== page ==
You can eat all the healthy food you want and consume all the supplements given but if your lifestyle is out of whack then your health will still be disordered.
As we have spoken about before, health is holistic. There are so many internal and external factors that can influence the composition of the gut bacteria and ultimately affect your overall health.
In previous posts we have looked into diet and supplement influences, now it’s time to look at lifestyle influences.
Circadian disorganisation, can occur because of travel, shift work, diet, poor routines or other reasons, also impacts gut health and alters gut microbes..
- Get exercise daily – try exercise before dinner as exercising just before bed can wake you up.
- Bedroom Hygiene – keep the room cool, dark and just for sleeping and sex. Turn off technology hours before bed and even try for no technology in the bedroom.
- Get regular exposure to sunlight – where possible late in the afternoon, as the sun sets it promotes the production of melatonin which will help with sleeping patterns.
- Start a bedtime routine hours before bed – this may look like tech off, hot bath, dimming lights, reading or other relaxing activities.
- Avoiding caffeine, nicotine, alcohol and sugar – at night.
- Avoiding heavy/rich meals – late in the evening or if you do take digestive enzymes.
- Digestive Enzymes – Waking during the night and the inability to get back to sleep, can be diet related. Try taking a couple of digestive enzymes then you should nod back off again.
Studies have shown that exercise increases the diversity of the microbes in the gut. The opposite is also true, that sedentary lifestyle and excess weight are linked to decreasing numbers of beneficial microbes within the gut.
- Remember exercise doesn’t need to be hard and strenuous – sometimes yoga and stretching is just what you need. Listen to your body, sometimes it’s good to smash it out, sometimes it’s good to stretch and nourish.
It has been well documented that environmental toxins from cleaning products, fumes, makeup/skincare, perfumes/deodorants, antimicrobials, heavy metals, pesticides and so on can cause structural differences and alter the function of the gut microbes.
- Reduce as much chemical exposure within your home and your products as much as possible – stuck for which brands to choose? Checkout www.nourishedlife.com.au they sell all non-toxic brands, have informative reviews and have sales all the time. Keep an eye out and I’ll show you some of the products we love and found effective.
Smoking heavily influences and changes our gut microbes. These days e-cigarettes and vaping devices have become very popular, unfortunately the assumption is that they are not as harmful as they are “non-nicotine”, this is not the case. Studies have shown that the harmful effects of non-nicotine e-cigarettes cause damage and inflammation to the gut barrier.
While washing our hands is important, having an overly sterile environment does not promote diversity in your gut bacteria. And as we know, gut diversity is everything!
Due to disorganised sleep with irregular waking and sleeping times, random eating schedules, inadequate exposure to natural light/ dark all impact our gut and are a part of the shift workers life. All these things affect the circadian rhythm, causing the whole body and overall health to be out of whack. Shift workers often complain of many digestive issues, sugar cravings, bad breath, food sensitivities and mood fluctuations.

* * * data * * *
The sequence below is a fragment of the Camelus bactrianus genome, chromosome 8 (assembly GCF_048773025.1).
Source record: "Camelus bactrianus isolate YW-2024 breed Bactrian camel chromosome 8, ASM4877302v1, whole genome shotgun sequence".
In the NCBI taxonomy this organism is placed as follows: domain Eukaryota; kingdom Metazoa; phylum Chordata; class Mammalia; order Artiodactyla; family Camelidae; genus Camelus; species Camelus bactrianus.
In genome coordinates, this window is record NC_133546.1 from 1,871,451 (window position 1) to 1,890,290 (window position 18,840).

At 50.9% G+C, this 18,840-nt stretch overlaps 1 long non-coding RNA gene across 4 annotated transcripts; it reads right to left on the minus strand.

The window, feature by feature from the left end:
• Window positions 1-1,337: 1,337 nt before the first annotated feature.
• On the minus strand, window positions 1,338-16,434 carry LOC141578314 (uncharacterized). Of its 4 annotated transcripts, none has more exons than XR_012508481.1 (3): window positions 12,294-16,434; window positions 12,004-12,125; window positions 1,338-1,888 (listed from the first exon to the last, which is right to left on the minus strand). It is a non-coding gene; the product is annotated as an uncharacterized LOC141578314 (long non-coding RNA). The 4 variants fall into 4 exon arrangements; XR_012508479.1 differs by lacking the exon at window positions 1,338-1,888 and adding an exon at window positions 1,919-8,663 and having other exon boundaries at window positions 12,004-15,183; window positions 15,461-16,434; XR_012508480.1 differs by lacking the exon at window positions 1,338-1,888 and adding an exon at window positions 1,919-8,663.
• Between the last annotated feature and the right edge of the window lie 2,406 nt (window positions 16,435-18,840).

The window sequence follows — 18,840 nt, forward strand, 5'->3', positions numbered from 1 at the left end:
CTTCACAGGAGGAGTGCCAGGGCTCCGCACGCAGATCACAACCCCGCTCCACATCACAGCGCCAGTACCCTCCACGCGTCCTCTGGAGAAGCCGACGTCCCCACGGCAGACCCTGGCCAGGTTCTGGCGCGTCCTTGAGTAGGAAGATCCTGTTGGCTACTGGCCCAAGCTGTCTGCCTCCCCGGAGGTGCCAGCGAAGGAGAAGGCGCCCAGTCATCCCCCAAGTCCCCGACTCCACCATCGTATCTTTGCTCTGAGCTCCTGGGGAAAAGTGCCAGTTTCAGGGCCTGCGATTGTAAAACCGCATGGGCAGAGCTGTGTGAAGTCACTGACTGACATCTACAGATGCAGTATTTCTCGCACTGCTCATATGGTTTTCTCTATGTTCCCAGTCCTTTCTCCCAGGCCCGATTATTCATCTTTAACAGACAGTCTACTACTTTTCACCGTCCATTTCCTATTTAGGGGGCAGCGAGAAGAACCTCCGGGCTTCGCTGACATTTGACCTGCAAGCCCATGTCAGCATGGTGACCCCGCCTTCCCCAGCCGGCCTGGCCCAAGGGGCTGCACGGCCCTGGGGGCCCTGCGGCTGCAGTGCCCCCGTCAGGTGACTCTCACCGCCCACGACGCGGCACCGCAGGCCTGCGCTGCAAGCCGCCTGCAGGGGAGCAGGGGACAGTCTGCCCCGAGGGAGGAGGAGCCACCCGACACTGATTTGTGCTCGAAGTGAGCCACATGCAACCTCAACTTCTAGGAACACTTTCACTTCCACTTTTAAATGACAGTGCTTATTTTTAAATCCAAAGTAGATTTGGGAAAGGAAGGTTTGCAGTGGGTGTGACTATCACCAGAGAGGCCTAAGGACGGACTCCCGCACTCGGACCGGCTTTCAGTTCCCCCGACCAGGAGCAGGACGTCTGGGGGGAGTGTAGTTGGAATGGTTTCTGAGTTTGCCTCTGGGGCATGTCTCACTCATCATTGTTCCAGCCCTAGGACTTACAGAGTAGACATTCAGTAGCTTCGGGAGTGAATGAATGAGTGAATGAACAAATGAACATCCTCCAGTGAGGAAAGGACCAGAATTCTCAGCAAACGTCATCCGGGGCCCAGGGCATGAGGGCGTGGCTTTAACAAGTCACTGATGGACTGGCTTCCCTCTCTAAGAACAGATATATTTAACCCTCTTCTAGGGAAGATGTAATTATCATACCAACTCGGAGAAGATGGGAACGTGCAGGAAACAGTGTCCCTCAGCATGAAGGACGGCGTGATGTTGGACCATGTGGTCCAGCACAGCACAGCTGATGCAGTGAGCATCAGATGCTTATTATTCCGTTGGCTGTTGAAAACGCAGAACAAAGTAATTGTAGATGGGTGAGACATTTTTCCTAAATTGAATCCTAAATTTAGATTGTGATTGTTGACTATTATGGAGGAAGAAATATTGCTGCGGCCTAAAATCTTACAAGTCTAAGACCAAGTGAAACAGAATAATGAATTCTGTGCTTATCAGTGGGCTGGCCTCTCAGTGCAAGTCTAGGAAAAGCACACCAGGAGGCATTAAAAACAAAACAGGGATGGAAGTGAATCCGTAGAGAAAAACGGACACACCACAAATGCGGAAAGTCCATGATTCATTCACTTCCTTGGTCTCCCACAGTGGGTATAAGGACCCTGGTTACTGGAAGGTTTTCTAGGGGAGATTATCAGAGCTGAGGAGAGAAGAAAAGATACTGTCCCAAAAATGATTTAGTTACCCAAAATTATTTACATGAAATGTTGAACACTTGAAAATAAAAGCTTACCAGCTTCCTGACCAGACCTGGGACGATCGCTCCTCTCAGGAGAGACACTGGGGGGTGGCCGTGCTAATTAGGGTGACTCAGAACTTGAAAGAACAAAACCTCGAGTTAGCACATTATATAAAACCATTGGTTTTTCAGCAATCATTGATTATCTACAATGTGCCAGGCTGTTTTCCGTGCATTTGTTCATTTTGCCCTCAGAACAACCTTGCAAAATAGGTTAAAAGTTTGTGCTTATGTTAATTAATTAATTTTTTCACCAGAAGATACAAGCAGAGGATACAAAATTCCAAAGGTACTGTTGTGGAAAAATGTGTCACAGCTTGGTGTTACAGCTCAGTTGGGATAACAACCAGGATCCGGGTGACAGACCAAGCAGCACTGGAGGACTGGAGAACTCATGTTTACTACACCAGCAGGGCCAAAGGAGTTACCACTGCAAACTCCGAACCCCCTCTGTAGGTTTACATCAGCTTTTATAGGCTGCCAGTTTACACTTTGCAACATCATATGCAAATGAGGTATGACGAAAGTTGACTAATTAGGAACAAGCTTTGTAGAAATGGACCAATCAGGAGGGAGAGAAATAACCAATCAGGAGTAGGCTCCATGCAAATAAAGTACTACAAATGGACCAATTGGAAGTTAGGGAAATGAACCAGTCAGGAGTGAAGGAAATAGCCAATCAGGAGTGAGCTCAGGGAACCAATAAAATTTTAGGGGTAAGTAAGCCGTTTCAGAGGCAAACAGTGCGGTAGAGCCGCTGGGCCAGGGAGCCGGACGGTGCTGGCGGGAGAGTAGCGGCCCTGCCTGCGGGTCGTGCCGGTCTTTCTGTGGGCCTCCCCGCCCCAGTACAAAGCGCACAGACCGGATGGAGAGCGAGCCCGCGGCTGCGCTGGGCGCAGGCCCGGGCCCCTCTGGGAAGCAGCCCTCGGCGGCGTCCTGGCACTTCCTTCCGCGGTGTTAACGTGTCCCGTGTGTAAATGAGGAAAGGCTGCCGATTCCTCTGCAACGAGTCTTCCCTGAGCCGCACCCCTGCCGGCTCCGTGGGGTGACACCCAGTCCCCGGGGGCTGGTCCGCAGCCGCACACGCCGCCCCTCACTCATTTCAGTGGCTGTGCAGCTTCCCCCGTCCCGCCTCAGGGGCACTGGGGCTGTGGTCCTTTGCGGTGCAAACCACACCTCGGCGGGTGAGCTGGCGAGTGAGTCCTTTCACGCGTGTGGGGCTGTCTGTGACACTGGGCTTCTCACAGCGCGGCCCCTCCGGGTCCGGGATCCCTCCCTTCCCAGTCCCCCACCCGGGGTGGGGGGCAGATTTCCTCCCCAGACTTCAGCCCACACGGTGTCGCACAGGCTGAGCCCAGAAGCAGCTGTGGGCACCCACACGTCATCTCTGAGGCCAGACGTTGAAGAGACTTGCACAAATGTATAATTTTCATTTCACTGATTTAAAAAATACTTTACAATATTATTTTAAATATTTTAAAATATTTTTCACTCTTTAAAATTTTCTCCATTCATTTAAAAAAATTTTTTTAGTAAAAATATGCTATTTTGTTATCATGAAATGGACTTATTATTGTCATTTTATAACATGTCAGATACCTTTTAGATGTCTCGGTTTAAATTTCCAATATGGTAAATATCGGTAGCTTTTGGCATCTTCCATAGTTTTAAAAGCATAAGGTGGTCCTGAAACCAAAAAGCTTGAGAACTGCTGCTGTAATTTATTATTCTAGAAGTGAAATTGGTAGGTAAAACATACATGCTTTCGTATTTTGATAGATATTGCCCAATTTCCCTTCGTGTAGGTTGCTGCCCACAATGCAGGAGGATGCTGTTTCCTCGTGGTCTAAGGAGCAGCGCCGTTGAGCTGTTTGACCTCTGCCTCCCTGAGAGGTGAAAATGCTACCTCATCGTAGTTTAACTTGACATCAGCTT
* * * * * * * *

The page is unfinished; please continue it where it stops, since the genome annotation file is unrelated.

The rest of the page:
- Digestive Enzymes – especially during night shift (during the dark) to support adequate digestion when the body feels it should be asleep.
- Probiotic – take daily in the form of fermented and probiotic rich foods or if needed in a supplement.
- Stay Hydrated –when dehydrated our digestion becomes sluggish and oftentimes when we are tired we substitute water for caffeine. By making sure you keep a water bottle with you will encourage drinking more, limit coffee, drink more herbal teas and a big glass of water before caffeine.
This one is huge and deserves an article of its own (coming soon!) but in short there is a direct bi-directional line between the gut and the brain, called the gut-brain axis. So stress can alter gut microbes, including lowering significant beneficial lactobacillus microbes. Going in the other direction, changes in the gut microbiota play a significant role in moods, mental health and other various health disorders.
Not that we are travelling much at the moment, especially overseas, but even past travel to places with poor sanitary conditions can impact the gut even now, as past infections that go undiagnosed can result in long-term gut issues.
- Travelling – when traveling somewhere you are unsure about the sanitary conditions, always take a probiotic with SB strain.
- Sanitary conditions – If you have travelled to places with poor sanitary conditions and your gut has never been the same or if you have been working on your gut but nothing is changing maybe it’s time to look into Stool testing to test for any nasties (aka parasites etc).
Hopefully this quick overview gives you insight into the fact it’s not just our diets that are impacting our gut which in turn is impacting our health, it’s all facets of our lives.
So keep going, what seems little changes make a big impact.
Love Alissa ❤
**Always read the label. Follow the Directions for Use. If symptoms persist, talk to your health professional. This medicine may not be right for you. Read the warnings before purchase.**